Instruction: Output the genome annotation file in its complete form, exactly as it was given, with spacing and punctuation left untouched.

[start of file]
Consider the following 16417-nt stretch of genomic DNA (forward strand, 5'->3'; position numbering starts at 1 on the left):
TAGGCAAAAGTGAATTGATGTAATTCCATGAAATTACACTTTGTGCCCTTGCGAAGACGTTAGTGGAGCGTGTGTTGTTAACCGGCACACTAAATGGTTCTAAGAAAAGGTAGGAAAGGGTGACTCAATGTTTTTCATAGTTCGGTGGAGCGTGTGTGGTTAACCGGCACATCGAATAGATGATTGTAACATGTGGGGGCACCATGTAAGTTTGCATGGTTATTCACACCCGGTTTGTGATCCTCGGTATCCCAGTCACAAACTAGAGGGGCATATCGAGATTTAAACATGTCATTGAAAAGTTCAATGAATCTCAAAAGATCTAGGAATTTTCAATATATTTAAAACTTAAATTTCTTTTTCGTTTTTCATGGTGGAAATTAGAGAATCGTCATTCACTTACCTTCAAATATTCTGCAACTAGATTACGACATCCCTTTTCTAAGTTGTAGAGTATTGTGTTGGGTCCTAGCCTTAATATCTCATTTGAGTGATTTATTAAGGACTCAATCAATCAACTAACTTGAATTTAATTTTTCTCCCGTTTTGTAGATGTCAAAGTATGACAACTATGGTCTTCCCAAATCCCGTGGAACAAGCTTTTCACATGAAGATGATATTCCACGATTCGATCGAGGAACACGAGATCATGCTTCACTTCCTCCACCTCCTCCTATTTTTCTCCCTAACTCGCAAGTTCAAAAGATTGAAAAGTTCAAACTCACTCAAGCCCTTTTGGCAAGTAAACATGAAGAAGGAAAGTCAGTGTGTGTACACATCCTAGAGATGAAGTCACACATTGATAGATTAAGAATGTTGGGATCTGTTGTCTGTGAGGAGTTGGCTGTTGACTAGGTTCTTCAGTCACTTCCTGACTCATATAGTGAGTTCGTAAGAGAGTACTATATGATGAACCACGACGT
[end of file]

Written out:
Consider the following 16417-nt stretch of genomic DNA (forward strand, 5'->3'; position numbering starts at 1 on the left):
TAGGCAAAAGTGAATTGATGTAATTCCATGAAATTACACTTTGTGCCCTTGCGAAGACGTTAGTGGAGCGTGTGTTGTTAACCGGCACACTAAATGGTTCTAAGAAAAGGTAGGAAAGGGTGACTCAATGTTTTTCATAGTTCGGTGGAGCGTGTGTGGTTAACCGGCACATCGAATAGATGATTGTAACATGTGGGGGCACCATGTAAGTTTGCATGGTTATTCACACCCGGTTTGTGATCCTCGGTATCCCAGTCACAAACTAGAGGGGCATATCGAGATTTAAACATGTCATTGAAAAGTTCAATGAATCTCAAAAGATCTAGGAATTTTCAATATATTTAAAACTTAAATTTCTTTTTCGTTTTTCATGGTGGAAATTAGAGAATCGTCATTCACTTACCTTCAAATATTCTGCAACTAGATTACGACATCCCTTTTCTAAGTTGTAGAGTATTGTGTTGGGTCCTAGCCTTAATATCTCATTTGAGTGATTTATTAAGGACTCAATCAATCAACTAACTTGAATTTAATTTTTCTCCCGTTTTGTAGATGTCAAAGTATGACAACTATGGTCTTCCCAAATCCCGTGGAACAAGCTTTTCACATGAAGATGATATTCCACGATTCGATCGAGGAACACGAGATCATGCTTCACTTCCTCCACCTCCTCCTATTTTTCTCCCTAACTCGCAAGTTCAAAAGATTGAAAAGTTCAAACTCACTCAAGCCCTTTTGGCAAGTAAACATGAAGAAGGAAAGTCAGTGTGTGTACACATCCTAGAGATGAAGTCACACATTGATAGATTAAGAATGTTGGGATCTGTTGTCTGTGAGGAGTTGGCTGTTGACTAGGTTCTTCAGTCACTTCCTGACTCATATAGTGAGTTCGTAAGAGAGTACTATATGATGAACCACGACGT